A graveside service will follow at the Hempstead Cemetery. The public is welcome to attend the graveside service. A minimum of 6 feet must be kept between family groups at the cemetery. If you have underlying health conditions or if you are in a high-risk category, it is strongly recommended that you not attend the service. Out of respect for those with health conditions, and in a stand for neighborly love, please wear a mask to protect others.
The funeral at St. Bartholomew will be streamed live on the St. Bartholomew Facebook page. If you don’t get it live, you can always watch it later. The graveside service will be streamed, as well.
Peace to you all. And prayers for the Bayh family in this difficult time.
We have included a copy of the obituary below.
Russell, 94, husband, father, military veteran, educator, faithful servant to God and country, member of the “greatest generation”, and dear friend to many, died peacefully with family members on May 10, 2020 in Chappell Hill, Texas.
He was born October 10, 1925 to parents Russell I. Bayh Sr. and Verlita Maie Broadway Bayh in Monroe, Louisiana. After his parents divorced, he lived with his grandparents Henry Herman “Hank” and Emma Bayh in Monroe. After high school graduation, he moved to El Campo, Texas to live with his mother and stepfather, Darwin Pliler, until being drafted into the Army.
He was inducted into the Army March 23, 1944 at Fort Sam Houston, San Antonio, Texas, and trained at Ft. Bliss, El Paso, Texas for assignment to the 90th Anti-Aircraft Battalion as a Fire Controller, which involved gun aiming competency. Serving as a PFC, he was reassigned to the 9th Infantry Division, 47th Infantry Regiment, Company E in the Rhineland, European African Middle Eastern Theater. His military qualification was Combat Infantryman with a sharpshooter rifle. He left the United States January 31, 1945 and arrived in Liverpool England, and was sent by train to the east coast of England, then by boat to Le Havre France where he was transferred to the Ardennes Sector front lines February 8, 1945. One of his weapons was a tripod-mounted, air-cooled 30 caliber machine gun. The men of the 9th Division were challenged by blizzards, trench foot, frost-bite and frequent bursts of German artillery, and losses were heavy.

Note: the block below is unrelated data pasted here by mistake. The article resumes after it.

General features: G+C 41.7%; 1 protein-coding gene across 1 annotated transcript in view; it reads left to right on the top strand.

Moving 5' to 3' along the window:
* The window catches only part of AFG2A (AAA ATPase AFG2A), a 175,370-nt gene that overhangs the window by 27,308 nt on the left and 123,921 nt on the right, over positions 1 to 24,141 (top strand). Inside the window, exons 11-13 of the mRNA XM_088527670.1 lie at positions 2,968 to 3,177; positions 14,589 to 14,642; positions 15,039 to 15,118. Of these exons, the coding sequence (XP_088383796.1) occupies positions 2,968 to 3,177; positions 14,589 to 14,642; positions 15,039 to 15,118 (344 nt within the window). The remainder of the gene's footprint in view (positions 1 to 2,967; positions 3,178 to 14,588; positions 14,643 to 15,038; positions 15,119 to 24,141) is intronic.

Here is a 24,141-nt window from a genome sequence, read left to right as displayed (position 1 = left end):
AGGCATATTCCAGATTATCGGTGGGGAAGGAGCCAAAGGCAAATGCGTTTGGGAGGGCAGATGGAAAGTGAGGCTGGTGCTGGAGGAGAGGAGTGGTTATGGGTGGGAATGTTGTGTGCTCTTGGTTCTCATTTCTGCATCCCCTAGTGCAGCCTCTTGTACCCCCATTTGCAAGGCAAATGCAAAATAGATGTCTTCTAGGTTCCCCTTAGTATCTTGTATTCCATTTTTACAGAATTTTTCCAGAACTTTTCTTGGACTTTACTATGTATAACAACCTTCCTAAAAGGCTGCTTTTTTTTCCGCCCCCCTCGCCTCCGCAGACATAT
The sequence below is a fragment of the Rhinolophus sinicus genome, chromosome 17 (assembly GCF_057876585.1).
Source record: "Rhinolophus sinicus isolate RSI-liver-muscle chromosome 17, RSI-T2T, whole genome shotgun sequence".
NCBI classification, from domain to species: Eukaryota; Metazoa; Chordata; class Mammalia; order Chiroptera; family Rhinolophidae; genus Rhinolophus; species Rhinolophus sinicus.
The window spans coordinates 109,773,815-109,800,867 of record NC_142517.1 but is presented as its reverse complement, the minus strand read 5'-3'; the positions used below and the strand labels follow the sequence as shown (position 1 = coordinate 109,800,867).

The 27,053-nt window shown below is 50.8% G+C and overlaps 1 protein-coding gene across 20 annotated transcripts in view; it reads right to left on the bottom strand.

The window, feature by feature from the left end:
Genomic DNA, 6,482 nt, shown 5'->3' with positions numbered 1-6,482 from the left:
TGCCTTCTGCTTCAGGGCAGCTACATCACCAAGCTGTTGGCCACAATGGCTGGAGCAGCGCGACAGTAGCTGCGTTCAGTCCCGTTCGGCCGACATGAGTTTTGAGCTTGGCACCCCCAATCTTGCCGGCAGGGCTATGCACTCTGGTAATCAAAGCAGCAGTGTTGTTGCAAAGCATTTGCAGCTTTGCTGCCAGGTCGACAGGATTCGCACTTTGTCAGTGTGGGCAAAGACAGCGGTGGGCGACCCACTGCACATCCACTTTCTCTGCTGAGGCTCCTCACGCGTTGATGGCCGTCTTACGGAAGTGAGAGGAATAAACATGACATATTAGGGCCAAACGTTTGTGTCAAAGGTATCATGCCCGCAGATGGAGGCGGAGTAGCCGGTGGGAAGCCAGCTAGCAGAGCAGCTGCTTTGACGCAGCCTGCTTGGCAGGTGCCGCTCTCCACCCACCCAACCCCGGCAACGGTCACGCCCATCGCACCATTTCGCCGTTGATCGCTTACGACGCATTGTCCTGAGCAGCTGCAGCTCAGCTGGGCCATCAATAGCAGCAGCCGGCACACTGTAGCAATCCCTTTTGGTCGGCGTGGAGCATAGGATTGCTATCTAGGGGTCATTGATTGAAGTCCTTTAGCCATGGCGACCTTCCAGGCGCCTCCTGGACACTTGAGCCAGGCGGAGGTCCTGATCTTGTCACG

On March 4, 1945, he was badly injured by German artillery fire in fierce fighting near the German city, Remagen. Considering extensive shell-blast and shrapnel wounds received, it was an act of God that he did not die on the battlefield. Five days after his injury, his regiment had the recognized distinction of being the first infantry troops to cross the Rhine River at Remagen via the famous “last bridge standing”, the Ludendorff Bridge.
After field injury treatment, on May 11, 1945 he was sent by boat to New York, then to McCloskey General Hospital, Temple, Texas, where he arrived May 24 for rehabilitation and fitment of an artificial prosthesis for his right leg, and “shell-shock” treatment.